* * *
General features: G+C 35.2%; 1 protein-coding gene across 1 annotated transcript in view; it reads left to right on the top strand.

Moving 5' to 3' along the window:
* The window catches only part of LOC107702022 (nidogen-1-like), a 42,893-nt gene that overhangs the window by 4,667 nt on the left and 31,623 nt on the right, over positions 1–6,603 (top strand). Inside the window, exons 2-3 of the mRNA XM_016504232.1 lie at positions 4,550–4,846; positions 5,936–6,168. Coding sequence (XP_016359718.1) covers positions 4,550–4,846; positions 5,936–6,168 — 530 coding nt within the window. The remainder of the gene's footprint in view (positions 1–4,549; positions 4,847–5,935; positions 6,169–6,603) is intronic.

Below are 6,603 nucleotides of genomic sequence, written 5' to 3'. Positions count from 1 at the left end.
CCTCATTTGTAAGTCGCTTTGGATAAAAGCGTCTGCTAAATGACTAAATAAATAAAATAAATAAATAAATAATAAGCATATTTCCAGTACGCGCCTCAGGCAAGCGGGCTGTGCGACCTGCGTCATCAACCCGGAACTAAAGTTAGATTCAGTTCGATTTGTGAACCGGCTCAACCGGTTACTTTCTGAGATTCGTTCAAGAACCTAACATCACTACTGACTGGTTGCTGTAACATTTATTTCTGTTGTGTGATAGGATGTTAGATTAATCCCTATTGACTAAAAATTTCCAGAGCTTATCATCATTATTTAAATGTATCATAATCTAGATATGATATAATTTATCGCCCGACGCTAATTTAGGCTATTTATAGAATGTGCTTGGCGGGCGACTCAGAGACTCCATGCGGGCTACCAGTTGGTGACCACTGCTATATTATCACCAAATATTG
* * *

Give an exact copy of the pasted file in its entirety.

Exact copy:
General features: G+C 35.2%; 1 protein-coding gene across 1 annotated transcript in view; it reads left to right on the top strand.

Moving 5' to 3' along the window:
* The window catches only part of LOC107702022 (nidogen-1-like), a 42,893-nt gene that overhangs the window by 4,667 nt on the left and 31,623 nt on the right, over positions 1–6,603 (top strand). Inside the window, exons 2-3 of the mRNA XM_016504232.1 lie at positions 4,550–4,846; positions 5,936–6,168. Coding sequence (XP_016359718.1) covers positions 4,550–4,846; positions 5,936–6,168 — 530 coding nt within the window. The remainder of the gene's footprint in view (positions 1–4,549; positions 4,847–5,935; positions 6,169–6,603) is intronic.

Below are 6,603 nucleotides of genomic sequence, written 5' to 3'. Positions count from 1 at the left end.
CCTCATTTGTAAGTCGCTTTGGATAAAAGCGTCTGCTAAATGACTAAATAAATAAAATAAATAAATAAATAATAAGCATATTTCCAGTACGCGCCTCAGGCAAGCGGGCTGTGCGACCTGCGTCATCAACCCGGAACTAAAGTTAGATTCAGTTCGATTTGTGAACCGGCTCAACCGGTTACTTTCTGAGATTCGTTCAAGAACCTAACATCACTACTGACTGGTTGCTGTAACATTTATTTCTGTTGTGTGATAGGATGTTAGATTAATCCCTATTGACTAAAAATTTCCAGAGCTTATCATCATTATTTAAATGTATCATAATCTAGATATGATATAATTTATCGCCCGACGCTAATTTAGGCTATTTATAGAATGTGCTTGGCGGGCGACTCAGAGACTCCATGCGGGCTACCAGTTGGTGACCACTGCTATATTATCACCAAATATTG